Fiber length tests approved

March 1, 1997

Fiber length tests approved


During 1996, the Telecommunications Industry Association (TIA) Subcommittee FO-6.6 balloted two fiber-optic test procedures (fotps) for measuring fiber length. The first method is fotp-60, "Measurement of Fiber or Cable Length Using an otdr," authored by Felix Kapron of Bellcore in the United States. The second method is fotp-133, "Length Measurement of an Optical Fiber or Cable by the Phase-Shift Method," authored by Andrew Hallam of York Technology in the United Kingdom.

A variety of commercial test equipment is available for implementing these methods. The optical time-domain reflectometer (otdr) used in the fotp-60 test method measures the transit time for a pulse propagating through the fiber under test. The phase-shift test set used in the fotp-133 test method measures the change in the phase of sinusoidal modulation as light propagates through the fiber. The otdr and the phase-shift test set are also the same instruments used for measuring optical loss and chromatic dispersion, respectively.

The fiber`s group-index characteristic (an inverse measurement of the velocity with which signals travel through the fiber) must be known, however, before either of the test methods can be used for measuring fiber length. The group-index value is typically a percentage point or two greater than the refractive index of silica, and like the latter, it varies with wavelength.

Moreover, an increase in the accuracy of fiber attenuation values requires a corresponding increase in the accuracy of fiber-length values. For instance, measuring a loss of 0.350 dB/km to an uncertainty of ۪.001 dB/km requires knowing the fiber`s length to ۪.07%, which in turn, requires knowing the group index value to ۪.001.

If the group index is not known, the test technician can use either of two measurement options, the first of which calls for the use of a mechanical (as opposed to an optical) method for measuring fiber length. A common mechanical approach involves counting the turns while winding the fiber onto a drum of known diameter. Appropriate calculations are then made to determine fiber length.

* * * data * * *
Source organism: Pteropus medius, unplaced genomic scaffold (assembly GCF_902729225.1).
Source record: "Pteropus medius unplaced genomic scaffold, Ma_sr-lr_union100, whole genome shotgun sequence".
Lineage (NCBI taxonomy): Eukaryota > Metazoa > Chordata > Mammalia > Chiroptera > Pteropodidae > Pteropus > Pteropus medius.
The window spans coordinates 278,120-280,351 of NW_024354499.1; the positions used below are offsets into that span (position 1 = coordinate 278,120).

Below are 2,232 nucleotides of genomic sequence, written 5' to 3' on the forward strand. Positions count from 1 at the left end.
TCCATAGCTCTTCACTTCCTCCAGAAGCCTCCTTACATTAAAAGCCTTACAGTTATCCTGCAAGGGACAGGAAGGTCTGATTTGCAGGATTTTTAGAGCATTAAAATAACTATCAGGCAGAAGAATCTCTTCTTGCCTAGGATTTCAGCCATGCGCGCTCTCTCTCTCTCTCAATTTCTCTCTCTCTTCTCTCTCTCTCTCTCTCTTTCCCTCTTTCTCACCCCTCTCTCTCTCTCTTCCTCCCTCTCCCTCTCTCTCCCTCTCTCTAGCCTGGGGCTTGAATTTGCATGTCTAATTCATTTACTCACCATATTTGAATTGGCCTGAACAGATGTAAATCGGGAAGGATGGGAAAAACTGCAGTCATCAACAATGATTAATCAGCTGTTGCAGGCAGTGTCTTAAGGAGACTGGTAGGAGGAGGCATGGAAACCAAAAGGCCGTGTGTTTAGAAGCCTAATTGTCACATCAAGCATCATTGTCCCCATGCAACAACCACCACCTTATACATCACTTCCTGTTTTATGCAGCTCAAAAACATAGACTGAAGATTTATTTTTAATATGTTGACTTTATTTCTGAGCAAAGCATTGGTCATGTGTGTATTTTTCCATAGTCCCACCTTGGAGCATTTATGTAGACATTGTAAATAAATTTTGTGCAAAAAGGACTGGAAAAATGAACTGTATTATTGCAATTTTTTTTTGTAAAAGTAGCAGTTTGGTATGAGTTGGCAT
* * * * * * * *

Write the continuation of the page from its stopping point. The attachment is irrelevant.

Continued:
A TIA fiber-optic test procedure for this test method is in preparation; however, this method is frequently impractical to perform in the later stages of fiber and cable processing and installation.

The second option incorporates an optical length measurement method, such as fotp-60 or fotp-133, but entails a separate measurement of the group index. For example, fotp-133 includes an annex that describes the following group index test method:

Use a calibrated meter ruler and measure the length of a 2- or 3-meter-long fiber.

Then measure the phase shift that this fiber produces in a sinusoidally modulated optical signal.

Calculate the group-index value from the phase-shift measurement.

The apparatus required is identical to that used in fotp-133 for fiber-length measurement. Other valid methods for measuring group index are available, such as interferometry, but they have not yet been documented by the TIA.

Fortunately, the group-index measurement does not have to be performed on every fiber. Different fiber designs lead to different group indices, but fiber manufacturing processes are generally reproducible enough to ensure that all fibers of a given design have the same group-index value.

The fotp-60 and fotp-133 test procedures work equally well on cabled or uncabled fibers. When measuring cables, however, note that cable constructions generally result in the fiber length exceeding the sheath length. The cabling process, how ever, does not have a substantial effect on the group-index value. q

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